Fuel/Running costs: They guzzle, with our heavily accessorised set-up we were running over 16L/100km around town, jumping up to 25 litres when towing. Insurance and servicing costs are also well above average.

PROS:
Safety: You never want to think about being in an accident, but with a five-star safety rating, these must be the safest on the road. I don’t think you could provide any better security for your family. Solid as a rock, and not once in 40,000km did I have caravan sway.

Reliability: The best places in Australia are often off the beaten track, so far off the track, you may not see another human for days. When you’re in these locations, you can’t leave things to chance. Having a well-maintained 200 means you about as prepared in vehicle terms as you could be.

That feeling: It’s a feeling you get when you put your foot on the brake and push the engine start button. I don’t know if it’s the sound of the twin-turbo V8 diesel, the vehicle’s presence on the road, what I do know is no other car gives you this feeling, it’s like having a third testicle.

Model: 200 Series GXL, auto, turbo-diesel

Steve Martin
RV Daily Contributor

WOULD YOU OWN ANOTHER ONE?
A 100 Series, yes. I have owned a Toyota of some description since my early 20s, starting with a 40 Series, then a 60, followed by an 80 Series then two 100 Series. Two reasons for not buying a 200 Series are the overall body size and no manual model.

CONS:
Purchase cost (Toyota is arrogant): New, this Cruiser was around 70k plus options. Second-hand they can still pull over 40k with accessories, so a good re-sale value is the price of arrogance – maybe?

Weaker drivetrain as newer models emerged: With the introduction of IFS and a small front diff this created a weak point for the big Cruiser.

Servicing costs: Keeping the Cruiser on the road using quality budget parts can be done, however, genuine parts are very expensive to use. In many cases, I think the genuine parts are better to use and they fit!

PROS:
Strong body (older models to 100 Series): While Nissan always had a strong drivetrain, Toyota had a stronger body, which was great for handling modifications.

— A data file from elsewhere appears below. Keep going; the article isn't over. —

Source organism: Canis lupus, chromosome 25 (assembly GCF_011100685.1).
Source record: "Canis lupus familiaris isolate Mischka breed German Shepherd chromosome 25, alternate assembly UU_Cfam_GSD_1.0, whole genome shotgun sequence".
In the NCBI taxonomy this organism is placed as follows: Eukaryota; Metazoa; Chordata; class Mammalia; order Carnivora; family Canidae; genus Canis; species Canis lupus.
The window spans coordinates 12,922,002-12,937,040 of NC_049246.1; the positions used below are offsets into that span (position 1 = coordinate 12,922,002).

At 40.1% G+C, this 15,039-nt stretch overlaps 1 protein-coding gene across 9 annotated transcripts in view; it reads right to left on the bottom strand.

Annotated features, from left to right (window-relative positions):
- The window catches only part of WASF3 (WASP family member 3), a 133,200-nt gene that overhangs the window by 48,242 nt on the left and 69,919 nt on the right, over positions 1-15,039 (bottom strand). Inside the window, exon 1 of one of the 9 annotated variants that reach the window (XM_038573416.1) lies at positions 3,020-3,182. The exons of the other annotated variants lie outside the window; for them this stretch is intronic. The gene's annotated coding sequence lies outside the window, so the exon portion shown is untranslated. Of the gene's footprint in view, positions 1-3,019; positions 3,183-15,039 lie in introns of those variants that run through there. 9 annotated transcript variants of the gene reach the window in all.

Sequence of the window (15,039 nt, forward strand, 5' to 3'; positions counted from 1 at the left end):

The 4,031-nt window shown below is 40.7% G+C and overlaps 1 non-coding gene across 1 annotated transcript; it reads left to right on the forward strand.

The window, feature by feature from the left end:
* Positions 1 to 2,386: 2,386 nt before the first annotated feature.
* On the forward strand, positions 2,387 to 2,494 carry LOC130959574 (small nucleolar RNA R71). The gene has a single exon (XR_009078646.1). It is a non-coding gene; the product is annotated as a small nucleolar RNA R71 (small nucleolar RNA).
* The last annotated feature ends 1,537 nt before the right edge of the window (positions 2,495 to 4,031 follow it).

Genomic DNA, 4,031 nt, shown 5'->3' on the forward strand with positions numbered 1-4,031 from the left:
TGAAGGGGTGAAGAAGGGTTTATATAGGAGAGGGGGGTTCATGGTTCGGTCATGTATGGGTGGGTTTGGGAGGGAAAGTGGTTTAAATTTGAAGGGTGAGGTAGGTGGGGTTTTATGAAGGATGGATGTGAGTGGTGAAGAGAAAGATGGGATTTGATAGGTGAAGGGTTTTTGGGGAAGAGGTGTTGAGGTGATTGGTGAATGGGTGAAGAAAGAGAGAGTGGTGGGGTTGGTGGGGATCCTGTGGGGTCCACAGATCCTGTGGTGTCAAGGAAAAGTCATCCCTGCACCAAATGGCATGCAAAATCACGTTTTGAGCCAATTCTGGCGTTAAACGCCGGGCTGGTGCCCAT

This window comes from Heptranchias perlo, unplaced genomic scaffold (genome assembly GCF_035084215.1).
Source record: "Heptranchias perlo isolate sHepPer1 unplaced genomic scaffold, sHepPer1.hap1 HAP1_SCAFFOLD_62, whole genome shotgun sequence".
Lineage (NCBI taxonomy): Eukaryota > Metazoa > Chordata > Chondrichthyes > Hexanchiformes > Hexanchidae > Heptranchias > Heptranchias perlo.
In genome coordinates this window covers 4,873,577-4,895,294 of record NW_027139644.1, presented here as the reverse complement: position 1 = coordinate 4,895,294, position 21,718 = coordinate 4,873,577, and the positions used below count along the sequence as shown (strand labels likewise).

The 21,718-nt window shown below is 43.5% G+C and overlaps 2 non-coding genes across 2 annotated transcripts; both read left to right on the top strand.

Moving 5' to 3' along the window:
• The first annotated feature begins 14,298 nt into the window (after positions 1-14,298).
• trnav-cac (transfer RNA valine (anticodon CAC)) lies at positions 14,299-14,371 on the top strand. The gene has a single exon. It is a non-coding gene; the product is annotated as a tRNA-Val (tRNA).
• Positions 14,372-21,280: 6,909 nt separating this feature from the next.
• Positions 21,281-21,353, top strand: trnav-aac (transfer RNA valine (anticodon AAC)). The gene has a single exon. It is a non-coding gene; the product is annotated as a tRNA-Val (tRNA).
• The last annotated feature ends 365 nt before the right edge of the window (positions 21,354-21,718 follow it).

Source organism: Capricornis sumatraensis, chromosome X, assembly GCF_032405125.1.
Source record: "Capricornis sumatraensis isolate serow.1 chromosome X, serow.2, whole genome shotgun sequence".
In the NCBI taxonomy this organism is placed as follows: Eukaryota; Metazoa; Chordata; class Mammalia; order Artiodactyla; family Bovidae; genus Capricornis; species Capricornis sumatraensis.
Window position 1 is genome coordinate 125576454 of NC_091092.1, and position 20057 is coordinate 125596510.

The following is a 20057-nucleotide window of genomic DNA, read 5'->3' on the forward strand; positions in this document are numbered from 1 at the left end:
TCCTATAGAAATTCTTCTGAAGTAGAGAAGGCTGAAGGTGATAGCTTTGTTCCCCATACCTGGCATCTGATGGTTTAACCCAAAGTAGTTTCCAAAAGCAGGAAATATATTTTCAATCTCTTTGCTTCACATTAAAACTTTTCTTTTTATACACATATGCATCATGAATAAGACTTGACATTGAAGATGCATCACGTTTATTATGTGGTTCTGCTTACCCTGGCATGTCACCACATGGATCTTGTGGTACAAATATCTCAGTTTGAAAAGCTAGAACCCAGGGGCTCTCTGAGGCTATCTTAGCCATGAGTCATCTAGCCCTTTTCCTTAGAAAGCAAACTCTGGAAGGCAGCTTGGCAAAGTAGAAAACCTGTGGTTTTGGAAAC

Drivetrain: The gutsy 4.2-litre double overhead camshaft 24-valve turbocharged six belts out 151kW (no mods) and has a very strong gearbox for towing.

Reliability: Toyota built a reputation on toughness and reliability around Australia and were found in every corner of the country. Pretty much every man and his dog had one and they could find parts if it did need fixing.

Current Model: HDJ100R - 2002 100 Series Toyota LandCruiser GXL turbo-diesel, five-speed manual

Anthony Kilner
RV Daily Contributor

FEATURE The LandCruiser Series - Part 2

DON’T JUST TAKE OUR WORD FOR IT …

these guys bought them!
Wes Whitworth
RV Daily and Unsealed 4X4 Content producer

Current Model: HDJ80R – 1992 80 Series Toyota LandCruiser GXL turbo-diesel

PROS:
Solid axle front: Much more capable off-road than others that had switched to IFS – Mitsubishi Pajero, Nissan Pathfinder, Toyota 4Runner, Holden Jackaroo

Large capacity turbo diesel: Big powerful, simple straight-six turbo-diesel – some competitors were going for smaller engines without the torque or were going down the route of electronically controlled engines.

Much more refined interior and comfort: Many more creature comforts against their competitors – Nissan GQ Patrol, Land Rover Defender, Mitsubishi Pajero

CONS:
Price: Nudging $60,000 when new depending on options. ($56,785 for bare-bones GXL).

Solid axle front: Didn’t behave as well on the blacktop as some IFS vehicles.

Factory Turbo: The 80 Series was the first real large production big capacity turbo-diesel – they had big-end-bearing issues in early models, and more than a few were blown up by owners holding them flat up big hills while towing vans. You needed to do that in the old 2H in the previous Cruisers, however, with the turbo bolted to the new 1HD-T engine, you needed to know how to drive it.

WOULD YOU BUY ANOTHER 80 SERIES?
Without hesitation; I sometimes think it may be time to upgrade, however, have a hard time finding a replacement away from the LandCruiser badge, simply because it does everything I’ve ever wanted and needed a four-wheel drive to do.

FXV 4.7 FAMILY
CARAVAN
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Mark Allen
Editor Pat Callinan’s 4X4 Adventures,
and RV Daily Contributor

Model: 100 Series HZJ105R, five-speed manual, aftermarket turbo and top-mount intercooler.

PROS:
Solid axle front end: Simply rules off-road compared to IFS.

On-road comfort and reliability: Great for a large 4X4. Plenty of aftermarket equipment to suit from mild to wild.

In-cabin space: Plenty of space for the whole family; in fact, more than a current 76 Series LandCruiser.

CONS:
1HZ model is slow and underpowered: Can be turbocharged with care, although incorrect tuning with a turbo tends to ‘melt’ pistons and overheat the engine. Many opt for an engine swap to the venerable Toyota factory turbo 1HD-FTE engine.

Doesn't steer as well as the IFS models: This can be easily sorted with a simple two-inch lift and appropriate adjustments to caster settings.

Small front diff and average five-speed manual gearboxes: H150F is the weaker found in the 1HZ-engined model, while the H151F is the stronger version and found in factory turbo and petrol-engined models are used as replacements.

WOULD YOU BUY ANOTHER 100 SERIES?
Technically, my old 100 was a 105 Series – an HZJ105R to be precise, solid-axle front end with aftermarket turboed 1HZ and five-speed manual.